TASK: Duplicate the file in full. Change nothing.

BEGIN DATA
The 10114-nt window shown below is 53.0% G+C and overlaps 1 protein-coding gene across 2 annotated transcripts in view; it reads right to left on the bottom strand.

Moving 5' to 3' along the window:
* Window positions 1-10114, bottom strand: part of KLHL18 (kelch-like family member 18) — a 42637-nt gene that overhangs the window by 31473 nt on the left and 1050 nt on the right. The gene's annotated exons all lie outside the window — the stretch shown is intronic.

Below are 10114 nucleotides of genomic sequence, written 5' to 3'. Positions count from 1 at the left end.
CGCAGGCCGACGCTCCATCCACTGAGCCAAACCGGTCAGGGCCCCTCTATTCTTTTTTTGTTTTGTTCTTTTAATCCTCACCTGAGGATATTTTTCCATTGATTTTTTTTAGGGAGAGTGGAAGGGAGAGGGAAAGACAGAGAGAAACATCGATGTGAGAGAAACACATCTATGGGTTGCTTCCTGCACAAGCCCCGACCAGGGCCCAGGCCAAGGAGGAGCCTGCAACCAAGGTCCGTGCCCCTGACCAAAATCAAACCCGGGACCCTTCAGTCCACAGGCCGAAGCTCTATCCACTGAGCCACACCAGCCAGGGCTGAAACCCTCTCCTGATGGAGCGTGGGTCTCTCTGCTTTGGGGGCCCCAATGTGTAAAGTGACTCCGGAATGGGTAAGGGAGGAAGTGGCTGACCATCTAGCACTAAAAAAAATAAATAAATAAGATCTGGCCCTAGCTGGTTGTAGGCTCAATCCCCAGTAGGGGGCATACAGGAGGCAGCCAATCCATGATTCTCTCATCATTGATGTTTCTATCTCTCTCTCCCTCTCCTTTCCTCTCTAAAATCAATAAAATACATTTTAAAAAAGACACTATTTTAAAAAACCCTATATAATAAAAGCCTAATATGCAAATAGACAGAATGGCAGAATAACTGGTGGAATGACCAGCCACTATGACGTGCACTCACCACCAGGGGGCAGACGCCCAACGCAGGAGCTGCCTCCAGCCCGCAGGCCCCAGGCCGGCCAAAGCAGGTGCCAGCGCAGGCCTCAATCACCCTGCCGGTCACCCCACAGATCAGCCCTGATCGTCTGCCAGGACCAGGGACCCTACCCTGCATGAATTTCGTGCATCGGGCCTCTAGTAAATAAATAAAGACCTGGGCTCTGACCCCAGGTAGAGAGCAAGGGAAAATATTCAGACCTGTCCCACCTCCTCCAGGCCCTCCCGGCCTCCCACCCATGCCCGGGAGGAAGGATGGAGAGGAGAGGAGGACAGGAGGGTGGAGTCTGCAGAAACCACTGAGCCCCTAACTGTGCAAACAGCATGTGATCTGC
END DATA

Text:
The 10114-nt window shown below is 53.0% G+C and overlaps 1 protein-coding gene across 2 annotated transcripts in view; it reads right to left on the bottom strand.

Moving 5' to 3' along the window:
* Window positions 1-10114, bottom strand: part of KLHL18 (kelch-like family member 18) — a 42637-nt gene that overhangs the window by 31473 nt on the left and 1050 nt on the right. The gene's annotated exons all lie outside the window — the stretch shown is intronic.

Below are 10114 nucleotides of genomic sequence, written 5' to 3'. Positions count from 1 at the left end.
CGCAGGCCGACGCTCCATCCACTGAGCCAAACCGGTCAGGGCCCCTCTATTCTTTTTTTGTTTTGTTCTTTTAATCCTCACCTGAGGATATTTTTCCATTGATTTTTTTTAGGGAGAGTGGAAGGGAGAGGGAAAGACAGAGAGAAACATCGATGTGAGAGAAACACATCTATGGGTTGCTTCCTGCACAAGCCCCGACCAGGGCCCAGGCCAAGGAGGAGCCTGCAACCAAGGTCCGTGCCCCTGACCAAAATCAAACCCGGGACCCTTCAGTCCACAGGCCGAAGCTCTATCCACTGAGCCACACCAGCCAGGGCTGAAACCCTCTCCTGATGGAGCGTGGGTCTCTCTGCTTTGGGGGCCCCAATGTGTAAAGTGACTCCGGAATGGGTAAGGGAGGAAGTGGCTGACCATCTAGCACTAAAAAAAATAAATAAATAAGATCTGGCCCTAGCTGGTTGTAGGCTCAATCCCCAGTAGGGGGCATACAGGAGGCAGCCAATCCATGATTCTCTCATCATTGATGTTTCTATCTCTCTCTCCCTCTCCTTTCCTCTCTAAAATCAATAAAATACATTTTAAAAAAGACACTATTTTAAAAAACCCTATATAATAAAAGCCTAATATGCAAATAGACAGAATGGCAGAATAACTGGTGGAATGACCAGCCACTATGACGTGCACTCACCACCAGGGGGCAGACGCCCAACGCAGGAGCTGCCTCCAGCCCGCAGGCCCCAGGCCGGCCAAAGCAGGTGCCAGCGCAGGCCTCAATCACCCTGCCGGTCACCCCACAGATCAGCCCTGATCGTCTGCCAGGACCAGGGACCCTACCCTGCATGAATTTCGTGCATCGGGCCTCTAGTAAATAAATAAAGACCTGGGCTCTGACCCCAGGTAGAGAGCAAGGGAAAATATTCAGACCTGTCCCACCTCCTCCAGGCCCTCCCGGCCTCCCACCCATGCCCGGGAGGAAGGATGGAGAGGAGAGGAGGACAGGAGGGTGGAGTCTGCAGAAACCACTGAGCCCCTAACTGTGCAAACAGCATGTGATCTGC